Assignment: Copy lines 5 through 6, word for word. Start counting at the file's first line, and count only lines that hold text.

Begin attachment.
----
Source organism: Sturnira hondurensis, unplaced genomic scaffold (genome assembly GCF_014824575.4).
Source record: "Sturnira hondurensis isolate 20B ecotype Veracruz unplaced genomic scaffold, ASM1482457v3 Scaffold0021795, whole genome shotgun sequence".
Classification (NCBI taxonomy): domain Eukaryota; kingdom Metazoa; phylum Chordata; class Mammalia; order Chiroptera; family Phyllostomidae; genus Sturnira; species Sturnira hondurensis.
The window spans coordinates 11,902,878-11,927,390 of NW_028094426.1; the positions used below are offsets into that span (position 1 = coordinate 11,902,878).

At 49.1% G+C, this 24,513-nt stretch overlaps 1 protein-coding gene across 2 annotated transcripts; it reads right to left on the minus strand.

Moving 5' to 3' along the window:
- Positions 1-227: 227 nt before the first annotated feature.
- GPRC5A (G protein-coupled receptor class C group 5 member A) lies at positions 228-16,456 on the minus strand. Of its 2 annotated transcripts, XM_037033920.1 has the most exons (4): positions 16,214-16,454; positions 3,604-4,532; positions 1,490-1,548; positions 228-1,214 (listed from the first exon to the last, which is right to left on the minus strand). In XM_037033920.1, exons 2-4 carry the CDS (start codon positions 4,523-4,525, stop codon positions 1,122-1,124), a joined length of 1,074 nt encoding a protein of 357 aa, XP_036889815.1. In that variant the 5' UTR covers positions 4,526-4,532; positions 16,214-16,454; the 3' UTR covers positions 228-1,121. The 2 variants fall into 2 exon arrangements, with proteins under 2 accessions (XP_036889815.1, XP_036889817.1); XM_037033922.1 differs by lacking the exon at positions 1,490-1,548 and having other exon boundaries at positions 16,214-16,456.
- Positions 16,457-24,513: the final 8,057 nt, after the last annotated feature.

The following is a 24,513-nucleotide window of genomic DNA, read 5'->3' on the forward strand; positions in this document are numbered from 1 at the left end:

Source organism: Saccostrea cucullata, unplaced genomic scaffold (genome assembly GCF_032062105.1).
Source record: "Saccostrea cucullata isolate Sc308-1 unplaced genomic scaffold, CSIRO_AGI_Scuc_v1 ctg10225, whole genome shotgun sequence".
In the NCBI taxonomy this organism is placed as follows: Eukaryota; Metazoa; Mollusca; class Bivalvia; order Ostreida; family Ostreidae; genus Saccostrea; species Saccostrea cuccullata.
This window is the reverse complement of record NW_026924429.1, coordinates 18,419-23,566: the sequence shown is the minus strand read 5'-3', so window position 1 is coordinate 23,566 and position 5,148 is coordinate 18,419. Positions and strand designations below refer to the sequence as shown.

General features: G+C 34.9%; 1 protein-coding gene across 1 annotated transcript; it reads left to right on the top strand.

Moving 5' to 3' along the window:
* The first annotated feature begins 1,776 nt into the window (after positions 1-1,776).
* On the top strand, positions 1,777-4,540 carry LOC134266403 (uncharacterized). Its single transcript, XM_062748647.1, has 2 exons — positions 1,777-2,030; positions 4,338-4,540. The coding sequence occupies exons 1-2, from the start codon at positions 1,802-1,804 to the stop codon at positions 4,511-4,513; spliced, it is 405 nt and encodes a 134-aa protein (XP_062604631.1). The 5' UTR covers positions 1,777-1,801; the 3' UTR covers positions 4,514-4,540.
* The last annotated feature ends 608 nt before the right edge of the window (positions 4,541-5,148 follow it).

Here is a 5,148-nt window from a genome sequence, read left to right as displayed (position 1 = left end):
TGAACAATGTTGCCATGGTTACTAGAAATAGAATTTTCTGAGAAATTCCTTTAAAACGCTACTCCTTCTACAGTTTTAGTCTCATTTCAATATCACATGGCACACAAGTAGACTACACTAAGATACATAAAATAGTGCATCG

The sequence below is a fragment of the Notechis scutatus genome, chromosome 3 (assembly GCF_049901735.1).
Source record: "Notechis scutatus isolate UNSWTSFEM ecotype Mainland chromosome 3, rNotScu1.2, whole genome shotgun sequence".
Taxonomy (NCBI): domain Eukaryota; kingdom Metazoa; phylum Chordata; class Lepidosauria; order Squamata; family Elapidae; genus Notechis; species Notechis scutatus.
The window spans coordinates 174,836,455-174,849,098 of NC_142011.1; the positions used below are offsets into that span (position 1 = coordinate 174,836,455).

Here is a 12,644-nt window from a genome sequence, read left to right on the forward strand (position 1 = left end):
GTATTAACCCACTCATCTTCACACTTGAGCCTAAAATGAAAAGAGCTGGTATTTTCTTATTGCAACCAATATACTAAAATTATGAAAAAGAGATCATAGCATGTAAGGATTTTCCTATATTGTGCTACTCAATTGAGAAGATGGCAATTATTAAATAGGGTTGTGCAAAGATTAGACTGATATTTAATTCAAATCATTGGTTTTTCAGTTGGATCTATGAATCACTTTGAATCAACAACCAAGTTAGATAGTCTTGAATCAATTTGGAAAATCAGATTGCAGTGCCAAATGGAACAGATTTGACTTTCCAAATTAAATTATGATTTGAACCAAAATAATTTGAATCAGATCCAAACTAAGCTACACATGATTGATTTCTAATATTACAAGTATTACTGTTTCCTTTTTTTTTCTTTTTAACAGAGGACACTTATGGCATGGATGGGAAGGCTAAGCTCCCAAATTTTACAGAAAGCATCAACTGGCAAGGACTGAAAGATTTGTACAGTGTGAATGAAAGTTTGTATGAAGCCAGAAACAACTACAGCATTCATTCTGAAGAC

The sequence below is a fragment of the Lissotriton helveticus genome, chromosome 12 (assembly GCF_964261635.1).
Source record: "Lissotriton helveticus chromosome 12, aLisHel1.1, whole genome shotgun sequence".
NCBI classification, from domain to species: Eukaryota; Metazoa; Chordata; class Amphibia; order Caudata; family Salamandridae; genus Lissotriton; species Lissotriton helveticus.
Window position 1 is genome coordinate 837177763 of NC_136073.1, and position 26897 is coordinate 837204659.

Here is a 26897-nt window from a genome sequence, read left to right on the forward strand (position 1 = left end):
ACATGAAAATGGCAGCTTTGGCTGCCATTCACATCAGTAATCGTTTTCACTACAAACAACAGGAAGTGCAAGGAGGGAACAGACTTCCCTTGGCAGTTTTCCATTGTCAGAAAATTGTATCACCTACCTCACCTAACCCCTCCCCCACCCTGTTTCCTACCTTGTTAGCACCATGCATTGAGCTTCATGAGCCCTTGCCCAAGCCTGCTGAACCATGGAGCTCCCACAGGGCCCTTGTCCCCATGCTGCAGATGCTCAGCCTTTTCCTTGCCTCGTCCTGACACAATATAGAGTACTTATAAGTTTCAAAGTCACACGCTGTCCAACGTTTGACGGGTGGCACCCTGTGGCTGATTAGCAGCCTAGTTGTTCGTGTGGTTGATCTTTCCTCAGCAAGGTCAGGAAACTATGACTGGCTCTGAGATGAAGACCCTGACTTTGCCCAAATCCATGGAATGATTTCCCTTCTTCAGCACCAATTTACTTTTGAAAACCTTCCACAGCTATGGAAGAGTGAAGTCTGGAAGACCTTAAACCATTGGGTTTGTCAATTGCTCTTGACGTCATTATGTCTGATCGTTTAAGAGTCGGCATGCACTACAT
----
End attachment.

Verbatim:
At 49.1% G+C, this 24,513-nt stretch overlaps 1 protein-coding gene across 2 annotated transcripts; it reads right to left on the minus strand.

Moving 5' to 3' along the window: